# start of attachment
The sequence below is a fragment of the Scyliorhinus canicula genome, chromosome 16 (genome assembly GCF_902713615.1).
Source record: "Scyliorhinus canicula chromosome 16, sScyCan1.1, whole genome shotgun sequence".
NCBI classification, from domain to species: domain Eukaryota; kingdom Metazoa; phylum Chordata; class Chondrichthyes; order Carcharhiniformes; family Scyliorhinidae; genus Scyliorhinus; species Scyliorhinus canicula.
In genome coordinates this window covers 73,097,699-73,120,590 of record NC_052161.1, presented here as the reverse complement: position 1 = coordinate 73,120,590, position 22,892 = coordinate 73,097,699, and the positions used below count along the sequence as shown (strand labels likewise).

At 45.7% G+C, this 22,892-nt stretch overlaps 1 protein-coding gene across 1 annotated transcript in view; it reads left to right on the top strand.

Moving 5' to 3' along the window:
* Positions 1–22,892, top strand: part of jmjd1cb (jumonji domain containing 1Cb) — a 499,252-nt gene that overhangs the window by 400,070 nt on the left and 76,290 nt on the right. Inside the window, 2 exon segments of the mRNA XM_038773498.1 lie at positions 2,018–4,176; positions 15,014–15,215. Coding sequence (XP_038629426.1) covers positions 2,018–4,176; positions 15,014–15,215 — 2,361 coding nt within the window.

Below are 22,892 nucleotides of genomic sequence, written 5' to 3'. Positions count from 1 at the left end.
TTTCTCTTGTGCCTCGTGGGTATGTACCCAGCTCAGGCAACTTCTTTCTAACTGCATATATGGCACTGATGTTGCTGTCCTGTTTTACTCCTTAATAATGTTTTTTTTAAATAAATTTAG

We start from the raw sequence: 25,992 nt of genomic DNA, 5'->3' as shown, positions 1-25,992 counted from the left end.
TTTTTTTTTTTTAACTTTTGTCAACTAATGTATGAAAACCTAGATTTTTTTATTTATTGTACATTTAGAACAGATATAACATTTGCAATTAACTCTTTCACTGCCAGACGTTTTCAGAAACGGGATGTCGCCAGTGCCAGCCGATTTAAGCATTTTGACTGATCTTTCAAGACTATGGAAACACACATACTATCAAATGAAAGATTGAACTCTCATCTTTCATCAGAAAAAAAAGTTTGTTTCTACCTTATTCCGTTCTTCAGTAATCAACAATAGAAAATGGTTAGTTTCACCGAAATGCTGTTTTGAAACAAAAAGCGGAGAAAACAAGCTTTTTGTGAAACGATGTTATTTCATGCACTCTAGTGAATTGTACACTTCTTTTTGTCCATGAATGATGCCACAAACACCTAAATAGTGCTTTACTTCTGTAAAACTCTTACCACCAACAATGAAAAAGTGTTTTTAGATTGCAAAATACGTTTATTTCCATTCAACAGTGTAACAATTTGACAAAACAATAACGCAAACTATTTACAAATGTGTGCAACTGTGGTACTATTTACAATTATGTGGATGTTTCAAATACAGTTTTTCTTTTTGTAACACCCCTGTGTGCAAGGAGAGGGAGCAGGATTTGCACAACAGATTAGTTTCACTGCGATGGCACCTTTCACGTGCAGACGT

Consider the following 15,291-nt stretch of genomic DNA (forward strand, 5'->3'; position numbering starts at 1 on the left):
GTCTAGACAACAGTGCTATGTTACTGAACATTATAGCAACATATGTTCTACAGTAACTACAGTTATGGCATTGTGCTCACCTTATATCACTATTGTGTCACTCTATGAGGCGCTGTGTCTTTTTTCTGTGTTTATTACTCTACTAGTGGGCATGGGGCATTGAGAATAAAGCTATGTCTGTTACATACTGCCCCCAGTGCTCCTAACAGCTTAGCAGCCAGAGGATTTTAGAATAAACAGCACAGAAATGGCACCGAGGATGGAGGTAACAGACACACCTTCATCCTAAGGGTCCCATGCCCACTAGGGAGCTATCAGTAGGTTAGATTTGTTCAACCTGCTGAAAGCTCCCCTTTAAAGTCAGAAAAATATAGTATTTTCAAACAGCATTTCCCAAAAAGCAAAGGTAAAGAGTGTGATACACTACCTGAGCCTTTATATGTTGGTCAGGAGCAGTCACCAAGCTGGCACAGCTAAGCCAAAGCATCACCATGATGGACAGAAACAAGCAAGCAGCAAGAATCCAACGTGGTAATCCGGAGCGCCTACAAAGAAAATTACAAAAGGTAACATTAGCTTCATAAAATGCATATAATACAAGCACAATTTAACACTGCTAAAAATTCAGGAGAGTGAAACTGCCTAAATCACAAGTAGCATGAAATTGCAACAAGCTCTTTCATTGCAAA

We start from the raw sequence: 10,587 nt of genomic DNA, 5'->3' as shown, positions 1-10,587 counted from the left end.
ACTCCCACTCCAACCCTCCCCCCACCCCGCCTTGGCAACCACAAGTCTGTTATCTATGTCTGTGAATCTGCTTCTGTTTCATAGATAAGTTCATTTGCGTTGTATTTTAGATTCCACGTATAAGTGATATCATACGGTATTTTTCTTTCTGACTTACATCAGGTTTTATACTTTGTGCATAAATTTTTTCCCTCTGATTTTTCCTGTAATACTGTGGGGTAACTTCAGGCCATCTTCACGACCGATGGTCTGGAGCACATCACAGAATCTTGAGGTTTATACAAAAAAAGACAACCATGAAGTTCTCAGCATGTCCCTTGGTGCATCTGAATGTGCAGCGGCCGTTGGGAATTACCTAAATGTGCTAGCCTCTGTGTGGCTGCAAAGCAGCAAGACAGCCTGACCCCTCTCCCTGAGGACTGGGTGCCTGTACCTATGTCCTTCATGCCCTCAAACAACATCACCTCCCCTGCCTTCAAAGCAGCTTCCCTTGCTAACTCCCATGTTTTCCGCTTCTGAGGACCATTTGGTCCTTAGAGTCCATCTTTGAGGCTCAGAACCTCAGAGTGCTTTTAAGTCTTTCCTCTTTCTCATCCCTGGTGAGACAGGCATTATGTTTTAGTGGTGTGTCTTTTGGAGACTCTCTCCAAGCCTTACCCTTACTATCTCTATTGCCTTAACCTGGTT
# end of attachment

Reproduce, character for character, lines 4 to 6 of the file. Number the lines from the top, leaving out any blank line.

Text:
In genome coordinates this window covers 73,097,699-73,120,590 of record NC_052161.1, presented here as the reverse complement: position 1 = coordinate 73,120,590, position 22,892 = coordinate 73,097,699, and the positions used below count along the sequence as shown (strand labels likewise).

At 45.7% G+C, this 22,892-nt stretch overlaps 1 protein-coding gene across 1 annotated transcript in view; it reads left to right on the top strand.

Moving 5' to 3' along the window: